God, What Do You Want Me to Do Today?

What would my schedule look like if God was in charge of it? Bill Hybels presents this probing question in his newest book Simplify. Somehow I haven’t been able to shake the idea from my mind.

What if my day was ordered by, around, and for God? What if he was what I sought the most as I went throughout my day?

We’re not the first people to resonate with such questions. Throughout scripture we meet brave men and women whose desire for God dictated how they lived—both in life-determining decisions and in daily to-dos.

The writers of Psalms often penned their prayers and struggles with placing God before everything else. Psalm 119:17–24 offers us a particularly vivid example as the anonymous penman pours out his pleas night and day. People scorn him. Princes plot against him. But he doesn’t just pray for protection. He doesn’t just ask God to give relief. Instead he prays with a bigger purpose in mind.

Tucked within these obscure verses, we find the writer asking for many of the same things we pray for each day. Things like favor, provision, spiritual insight, and protection. But his motive is so different and his purpose so much more God-focused than my own daily requests.

Does my desire for and delight in God determine how I ask for things? If I’m honest, most days I pray for the sickness to end, project to succeed, or errands to get done so that I can breathe a sigh of relief. I might relish the joy of a job completed or rejoice that God answered my request. But how often do I delight in sensing more of God in his gifts?

So often we spend our days running from one thing to the next. We want life to work. And when it doesn’t, we often find ourselves feeling frustrated with God. Not this writer. His desire for God drove his life—he would seek, obey, and enjoy God even when people wore him out and rest felt far off.  Does our longing for God look like this man’s? Does our desire for him decide how we live each day?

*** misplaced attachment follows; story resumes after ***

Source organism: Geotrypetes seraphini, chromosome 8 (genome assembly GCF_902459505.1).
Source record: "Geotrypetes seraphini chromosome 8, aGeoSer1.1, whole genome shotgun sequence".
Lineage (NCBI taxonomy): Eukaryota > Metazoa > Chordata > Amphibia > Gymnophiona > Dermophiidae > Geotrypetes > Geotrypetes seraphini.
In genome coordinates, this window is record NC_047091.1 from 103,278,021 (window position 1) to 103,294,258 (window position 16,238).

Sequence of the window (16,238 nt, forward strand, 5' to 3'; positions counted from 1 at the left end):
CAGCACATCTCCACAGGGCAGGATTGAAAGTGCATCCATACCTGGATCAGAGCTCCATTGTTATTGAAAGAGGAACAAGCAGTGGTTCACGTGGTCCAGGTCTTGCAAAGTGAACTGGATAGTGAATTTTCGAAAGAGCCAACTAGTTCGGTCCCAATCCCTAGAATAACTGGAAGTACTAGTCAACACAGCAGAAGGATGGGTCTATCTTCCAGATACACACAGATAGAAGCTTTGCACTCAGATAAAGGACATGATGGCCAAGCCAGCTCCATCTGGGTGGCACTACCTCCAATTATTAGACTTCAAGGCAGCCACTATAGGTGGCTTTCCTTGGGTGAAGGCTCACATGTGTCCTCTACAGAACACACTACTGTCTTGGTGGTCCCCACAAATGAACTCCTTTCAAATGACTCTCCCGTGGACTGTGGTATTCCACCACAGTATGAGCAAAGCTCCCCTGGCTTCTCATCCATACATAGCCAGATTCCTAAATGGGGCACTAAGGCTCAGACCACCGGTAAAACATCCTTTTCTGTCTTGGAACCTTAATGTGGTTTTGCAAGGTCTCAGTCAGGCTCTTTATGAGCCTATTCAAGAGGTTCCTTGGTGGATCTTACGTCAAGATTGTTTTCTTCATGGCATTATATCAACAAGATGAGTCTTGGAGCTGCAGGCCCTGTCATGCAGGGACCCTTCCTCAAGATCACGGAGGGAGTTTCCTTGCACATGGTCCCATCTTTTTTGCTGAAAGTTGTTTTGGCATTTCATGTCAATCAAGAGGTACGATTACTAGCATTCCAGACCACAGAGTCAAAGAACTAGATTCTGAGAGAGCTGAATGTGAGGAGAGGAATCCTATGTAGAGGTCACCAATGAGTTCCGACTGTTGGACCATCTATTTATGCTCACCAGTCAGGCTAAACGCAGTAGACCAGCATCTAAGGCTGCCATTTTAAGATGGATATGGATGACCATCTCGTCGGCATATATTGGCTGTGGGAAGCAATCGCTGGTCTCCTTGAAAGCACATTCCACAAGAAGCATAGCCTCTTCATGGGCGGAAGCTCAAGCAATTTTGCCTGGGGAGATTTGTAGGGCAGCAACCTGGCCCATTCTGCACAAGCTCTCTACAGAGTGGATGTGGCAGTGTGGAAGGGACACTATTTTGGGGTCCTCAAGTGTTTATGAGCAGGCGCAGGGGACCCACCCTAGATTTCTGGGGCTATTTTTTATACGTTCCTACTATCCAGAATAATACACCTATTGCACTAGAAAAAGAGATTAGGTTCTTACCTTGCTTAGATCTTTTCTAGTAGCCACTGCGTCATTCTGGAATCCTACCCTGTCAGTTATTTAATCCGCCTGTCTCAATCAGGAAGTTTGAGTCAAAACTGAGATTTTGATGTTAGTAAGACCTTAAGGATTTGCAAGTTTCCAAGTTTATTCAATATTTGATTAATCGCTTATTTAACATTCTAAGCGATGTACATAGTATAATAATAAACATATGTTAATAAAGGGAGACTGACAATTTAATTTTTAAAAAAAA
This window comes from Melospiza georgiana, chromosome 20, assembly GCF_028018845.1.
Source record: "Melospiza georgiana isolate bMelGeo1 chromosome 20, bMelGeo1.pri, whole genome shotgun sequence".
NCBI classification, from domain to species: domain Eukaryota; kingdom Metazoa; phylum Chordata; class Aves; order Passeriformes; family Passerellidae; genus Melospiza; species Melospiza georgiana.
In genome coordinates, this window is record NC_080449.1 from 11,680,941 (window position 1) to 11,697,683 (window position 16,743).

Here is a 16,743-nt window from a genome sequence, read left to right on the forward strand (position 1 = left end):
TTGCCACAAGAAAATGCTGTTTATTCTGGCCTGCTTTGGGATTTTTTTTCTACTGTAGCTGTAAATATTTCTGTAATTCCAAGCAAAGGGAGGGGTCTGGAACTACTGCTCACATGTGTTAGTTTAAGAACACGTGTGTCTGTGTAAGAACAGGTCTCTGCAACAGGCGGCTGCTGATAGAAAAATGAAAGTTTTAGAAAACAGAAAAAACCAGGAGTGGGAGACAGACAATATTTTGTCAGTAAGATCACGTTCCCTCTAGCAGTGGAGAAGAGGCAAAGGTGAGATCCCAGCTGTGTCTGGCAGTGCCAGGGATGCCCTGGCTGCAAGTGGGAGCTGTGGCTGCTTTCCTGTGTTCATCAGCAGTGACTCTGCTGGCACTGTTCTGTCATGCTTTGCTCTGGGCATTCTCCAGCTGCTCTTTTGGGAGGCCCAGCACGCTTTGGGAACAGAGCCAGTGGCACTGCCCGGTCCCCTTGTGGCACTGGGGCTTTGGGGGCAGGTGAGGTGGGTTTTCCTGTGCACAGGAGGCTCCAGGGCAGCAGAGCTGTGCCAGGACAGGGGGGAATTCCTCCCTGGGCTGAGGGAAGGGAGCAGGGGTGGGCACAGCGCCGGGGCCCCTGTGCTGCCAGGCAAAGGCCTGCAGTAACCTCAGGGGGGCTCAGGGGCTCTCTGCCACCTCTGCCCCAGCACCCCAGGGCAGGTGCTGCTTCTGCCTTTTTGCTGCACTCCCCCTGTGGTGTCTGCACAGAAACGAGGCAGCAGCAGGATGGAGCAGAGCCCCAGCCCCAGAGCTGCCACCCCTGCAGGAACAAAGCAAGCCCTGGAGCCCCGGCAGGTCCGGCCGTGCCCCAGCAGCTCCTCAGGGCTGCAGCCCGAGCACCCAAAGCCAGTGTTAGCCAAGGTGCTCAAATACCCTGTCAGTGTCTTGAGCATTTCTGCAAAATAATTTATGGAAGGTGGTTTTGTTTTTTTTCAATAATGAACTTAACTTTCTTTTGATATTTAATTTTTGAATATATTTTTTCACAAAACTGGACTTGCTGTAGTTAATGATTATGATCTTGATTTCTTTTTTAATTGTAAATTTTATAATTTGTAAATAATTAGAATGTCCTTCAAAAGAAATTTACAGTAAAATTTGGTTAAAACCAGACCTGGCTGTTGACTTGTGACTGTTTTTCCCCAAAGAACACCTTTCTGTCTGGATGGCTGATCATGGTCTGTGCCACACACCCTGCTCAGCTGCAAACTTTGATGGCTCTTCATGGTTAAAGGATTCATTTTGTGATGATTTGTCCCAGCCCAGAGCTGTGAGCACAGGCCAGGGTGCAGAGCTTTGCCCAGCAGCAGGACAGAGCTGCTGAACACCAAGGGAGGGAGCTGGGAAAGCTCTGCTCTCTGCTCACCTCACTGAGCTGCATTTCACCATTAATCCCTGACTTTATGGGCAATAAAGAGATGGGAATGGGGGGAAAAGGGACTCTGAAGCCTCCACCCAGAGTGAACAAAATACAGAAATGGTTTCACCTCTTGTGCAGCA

The blessings, answers, insights, and joys are only conduits. They’re meant to drive us to the one who delights us more than easy answers and accomplished projects. When pursuing God drives our prayer life and to dos, we focus less outcomes and more on the things God is doing in and around us. Circumstances become less important. And even if they don’t change, we deepen and grow.

So I’m trying to make small strides in how I live and what I pray. Instead of just focusing on my list, I’m trying to listen first and then look for God a little more throughout my day.

What would your schedule look like today if God was in charge of it?

Amanda DeWitt is a freelance writer, coach's wife, and mom. She completed her bachelor’s at Dallas Baptist University and holds a M.A. in media and communication from Dallas Theological Seminary. When she's not typing away at her computer, she's chasing her two little boys or watching her husband coach high school football.